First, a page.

When names like Hank Williams, Johnny Cash, Waylon and the Hag are invoked, you're talking hard core country. These are the touchstones of country , the guys who made country music what it was and still is (or maybe can be). When these folks would sing about being down-and-out and the rough-and-tumble, they knew of what they were singing about. Fast forward a few years to the country singers of today. »»»
Concert Review: Moakler does it his way
Steve Moakler told the good-sized crowd that he had played just about every college there is in the area. Now, that would be quite a lot and probably a bit hyperbolic. But the point is he's trying to do it his way.
Without the benefits of commercial radio play or a label behind him, Moakler has benefitted from extraterrestrial radio playing his... »»»
Concert Review: Giddens captivates, engages
About the only thing wrong that Rhiannon Giddens did was play a too small 900-plus seat venue that sold out months in advance. Aside from that misstep of not allowing in even more of her fans, Giddens was captivating, engaging and certainly not afraid to continue as potent musical force, although she was far more overtly political.... »»»
Country News Digest
Elsewhere in the news
Currently at the CST blogs
For most artists, eight years is a fair amount of time in their careers. For Nikki Lane, eight years represents the entirety of her recorded history, and she's filled that relatively short time span with a highlight reel of impressive accomplishments, not the least of which would be actually... »»»
For The Avett Brothers, MerleFest is a coming home of sorts. This year's edition of the MerleFest "traditional-plus" music festival in Wilkesboro, N.C., the event's 30th anniversary, a milestone sure to be marked by many different special appearances and commemorations during the festival's four-day run, is no exception.... »»»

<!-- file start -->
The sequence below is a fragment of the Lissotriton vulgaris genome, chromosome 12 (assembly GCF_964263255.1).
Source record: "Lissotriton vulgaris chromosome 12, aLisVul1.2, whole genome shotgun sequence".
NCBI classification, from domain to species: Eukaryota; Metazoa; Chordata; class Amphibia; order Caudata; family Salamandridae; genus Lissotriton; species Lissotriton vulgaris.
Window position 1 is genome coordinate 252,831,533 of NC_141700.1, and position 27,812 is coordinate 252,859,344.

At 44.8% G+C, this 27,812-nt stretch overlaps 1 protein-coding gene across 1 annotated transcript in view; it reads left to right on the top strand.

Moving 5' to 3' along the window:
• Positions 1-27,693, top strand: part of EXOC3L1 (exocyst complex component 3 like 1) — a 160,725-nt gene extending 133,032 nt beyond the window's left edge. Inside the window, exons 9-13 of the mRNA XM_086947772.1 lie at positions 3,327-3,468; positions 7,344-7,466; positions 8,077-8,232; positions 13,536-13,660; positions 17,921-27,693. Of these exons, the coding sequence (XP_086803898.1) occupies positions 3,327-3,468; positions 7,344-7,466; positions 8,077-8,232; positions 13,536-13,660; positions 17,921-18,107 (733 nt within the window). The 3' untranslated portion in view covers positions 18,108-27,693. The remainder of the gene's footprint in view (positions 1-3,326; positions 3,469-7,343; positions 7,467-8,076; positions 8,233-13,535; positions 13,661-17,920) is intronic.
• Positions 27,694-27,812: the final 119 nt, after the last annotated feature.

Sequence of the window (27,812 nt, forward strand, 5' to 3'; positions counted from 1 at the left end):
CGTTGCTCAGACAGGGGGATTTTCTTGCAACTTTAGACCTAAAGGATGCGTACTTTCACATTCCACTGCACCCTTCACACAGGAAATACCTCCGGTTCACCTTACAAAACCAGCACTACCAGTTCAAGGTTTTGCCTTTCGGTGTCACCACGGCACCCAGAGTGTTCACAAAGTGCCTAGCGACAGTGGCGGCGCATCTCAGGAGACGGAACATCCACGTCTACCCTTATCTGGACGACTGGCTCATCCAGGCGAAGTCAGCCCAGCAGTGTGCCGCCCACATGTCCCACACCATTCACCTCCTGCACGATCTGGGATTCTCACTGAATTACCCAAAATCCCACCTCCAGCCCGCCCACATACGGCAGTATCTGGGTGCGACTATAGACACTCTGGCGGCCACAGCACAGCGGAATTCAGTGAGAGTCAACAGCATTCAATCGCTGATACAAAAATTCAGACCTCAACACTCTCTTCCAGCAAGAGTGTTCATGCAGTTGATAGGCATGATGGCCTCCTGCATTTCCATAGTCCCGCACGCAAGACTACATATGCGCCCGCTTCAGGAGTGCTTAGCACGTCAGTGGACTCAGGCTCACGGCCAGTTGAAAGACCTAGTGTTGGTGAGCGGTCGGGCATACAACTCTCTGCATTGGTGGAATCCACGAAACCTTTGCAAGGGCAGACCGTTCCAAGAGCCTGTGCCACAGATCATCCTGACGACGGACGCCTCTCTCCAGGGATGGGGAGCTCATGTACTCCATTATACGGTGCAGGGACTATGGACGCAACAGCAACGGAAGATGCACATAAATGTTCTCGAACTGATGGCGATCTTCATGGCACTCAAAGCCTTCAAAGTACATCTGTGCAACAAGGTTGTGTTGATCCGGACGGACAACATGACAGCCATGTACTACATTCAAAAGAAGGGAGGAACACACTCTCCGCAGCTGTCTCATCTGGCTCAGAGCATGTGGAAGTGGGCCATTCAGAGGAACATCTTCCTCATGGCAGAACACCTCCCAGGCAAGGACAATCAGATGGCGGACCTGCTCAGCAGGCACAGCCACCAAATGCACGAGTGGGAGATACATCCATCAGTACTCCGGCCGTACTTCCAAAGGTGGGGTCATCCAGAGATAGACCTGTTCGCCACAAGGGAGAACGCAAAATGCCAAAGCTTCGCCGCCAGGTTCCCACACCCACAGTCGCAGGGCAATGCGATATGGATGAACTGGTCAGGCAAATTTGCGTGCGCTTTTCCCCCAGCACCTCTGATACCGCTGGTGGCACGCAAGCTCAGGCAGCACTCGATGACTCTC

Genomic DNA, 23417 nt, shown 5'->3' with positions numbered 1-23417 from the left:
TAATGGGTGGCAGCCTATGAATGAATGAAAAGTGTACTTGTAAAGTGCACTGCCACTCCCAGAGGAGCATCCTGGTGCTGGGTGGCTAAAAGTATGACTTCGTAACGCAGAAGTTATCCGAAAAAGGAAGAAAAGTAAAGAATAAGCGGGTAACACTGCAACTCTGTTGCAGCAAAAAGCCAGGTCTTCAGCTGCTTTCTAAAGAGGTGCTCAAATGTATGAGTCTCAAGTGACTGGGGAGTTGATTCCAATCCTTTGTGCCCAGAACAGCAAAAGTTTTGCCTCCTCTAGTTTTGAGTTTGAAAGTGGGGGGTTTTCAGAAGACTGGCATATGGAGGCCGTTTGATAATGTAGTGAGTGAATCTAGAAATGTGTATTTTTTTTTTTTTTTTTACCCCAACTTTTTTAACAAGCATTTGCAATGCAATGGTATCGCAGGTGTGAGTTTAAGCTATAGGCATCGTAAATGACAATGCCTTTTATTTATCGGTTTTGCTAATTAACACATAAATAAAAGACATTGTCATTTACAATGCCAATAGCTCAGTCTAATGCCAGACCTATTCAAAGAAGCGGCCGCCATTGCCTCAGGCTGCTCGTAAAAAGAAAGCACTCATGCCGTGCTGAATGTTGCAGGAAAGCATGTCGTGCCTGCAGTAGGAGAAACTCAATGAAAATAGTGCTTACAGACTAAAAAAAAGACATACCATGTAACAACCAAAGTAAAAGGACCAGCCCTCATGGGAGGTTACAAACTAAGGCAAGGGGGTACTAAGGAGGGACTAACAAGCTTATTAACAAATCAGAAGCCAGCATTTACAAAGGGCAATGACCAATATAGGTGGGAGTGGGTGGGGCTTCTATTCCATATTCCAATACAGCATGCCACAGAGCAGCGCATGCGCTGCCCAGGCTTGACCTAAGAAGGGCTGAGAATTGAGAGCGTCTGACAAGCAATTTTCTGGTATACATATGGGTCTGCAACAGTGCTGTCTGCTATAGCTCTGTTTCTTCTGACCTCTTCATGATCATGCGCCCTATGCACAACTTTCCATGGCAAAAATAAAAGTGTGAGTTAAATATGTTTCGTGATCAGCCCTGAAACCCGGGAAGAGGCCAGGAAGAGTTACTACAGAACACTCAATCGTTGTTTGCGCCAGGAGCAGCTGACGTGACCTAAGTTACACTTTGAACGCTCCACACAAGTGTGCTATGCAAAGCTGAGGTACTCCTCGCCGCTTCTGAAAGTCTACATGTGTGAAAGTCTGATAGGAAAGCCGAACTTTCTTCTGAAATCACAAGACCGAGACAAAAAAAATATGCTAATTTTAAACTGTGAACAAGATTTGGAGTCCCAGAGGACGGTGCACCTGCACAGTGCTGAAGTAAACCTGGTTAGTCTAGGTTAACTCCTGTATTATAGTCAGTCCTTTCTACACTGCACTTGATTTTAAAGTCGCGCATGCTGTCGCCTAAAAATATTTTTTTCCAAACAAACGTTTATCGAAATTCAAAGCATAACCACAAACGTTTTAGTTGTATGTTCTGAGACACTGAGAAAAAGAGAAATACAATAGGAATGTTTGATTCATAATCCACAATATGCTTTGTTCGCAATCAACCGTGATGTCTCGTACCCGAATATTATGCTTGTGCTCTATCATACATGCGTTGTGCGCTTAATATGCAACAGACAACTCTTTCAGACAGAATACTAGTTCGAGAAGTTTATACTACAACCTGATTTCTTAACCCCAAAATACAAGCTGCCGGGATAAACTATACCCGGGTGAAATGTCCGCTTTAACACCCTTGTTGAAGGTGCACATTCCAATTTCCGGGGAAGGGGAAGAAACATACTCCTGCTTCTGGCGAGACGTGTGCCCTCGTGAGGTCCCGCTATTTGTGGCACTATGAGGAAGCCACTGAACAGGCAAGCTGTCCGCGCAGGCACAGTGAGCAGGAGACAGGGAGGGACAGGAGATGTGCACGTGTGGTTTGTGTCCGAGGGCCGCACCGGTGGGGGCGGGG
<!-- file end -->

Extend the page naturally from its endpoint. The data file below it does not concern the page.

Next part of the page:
There's no more solid live bluegrass show than the Gibson Brothers. They play with great technical skill and crispness. Their harmonies are just what a brother act should be: sweet, true and never forced. Brothers Leigh and Eric Gibson surround themselves... »»»
For nearly a decade and a half, The Devil Makes Three has concocted an amazing blend of bluegrass, folk, country, blues, rockabilly and whatever happens to bubble to the surface, and applied it liberally to their songwriting ethic.... »»»
Hipsters may only consider checking out Bobby Bare's "Things Change" due to the participation of hot item Chris Stapleton, who sings on a remake of the old hit "Detroit City." Hopefully, though, they'll immediately recognize Bare's immense talent and stick around for the whole shooting match. Bare's no spring chicken anymore, but he sounds extremely good throughout this classic-sounding country effort.
Formed in 2014 in the far reaches of Sheridan, Wyo., a place well off the map as far as connectivity with the bigger marketplace is concerned, The Two Tracks make a sound that ought to be instantly engaging to anyone appreciative of a true down home delivery. Consequently, the band's sophomore offering, "Postcard Town," brings them as close to the mainstream as one might imagine. »»»
Being part of Steve Earle's backing band, The Dukes, would seem to some a baptism of fire. Yes, The Mastersons - specifically, the husband and wife team of Chris Masterson and Eleanor Whitmore - not only survived but thrived, spinning off a solo career that's resulted in three excellent albums. "Transient Lullaby" affirms the promise shown early on, making them an obvious heir apparent to Gram and Emmylou, Johnny and June, Porter and Dolly. »»»
Road Less Traveled
A last name like Petite suggests a double entendre, not to mention a punch line for all kinds of cheap jokes. So imagine the surprise that comes with the first discovery of Sara Petite's songs and singing. Big, bold and brassy, she comes across like an artist with a timeless resume, a whirlwind of musical expression who creates an ageless sound prepped by cool and confidence. »»»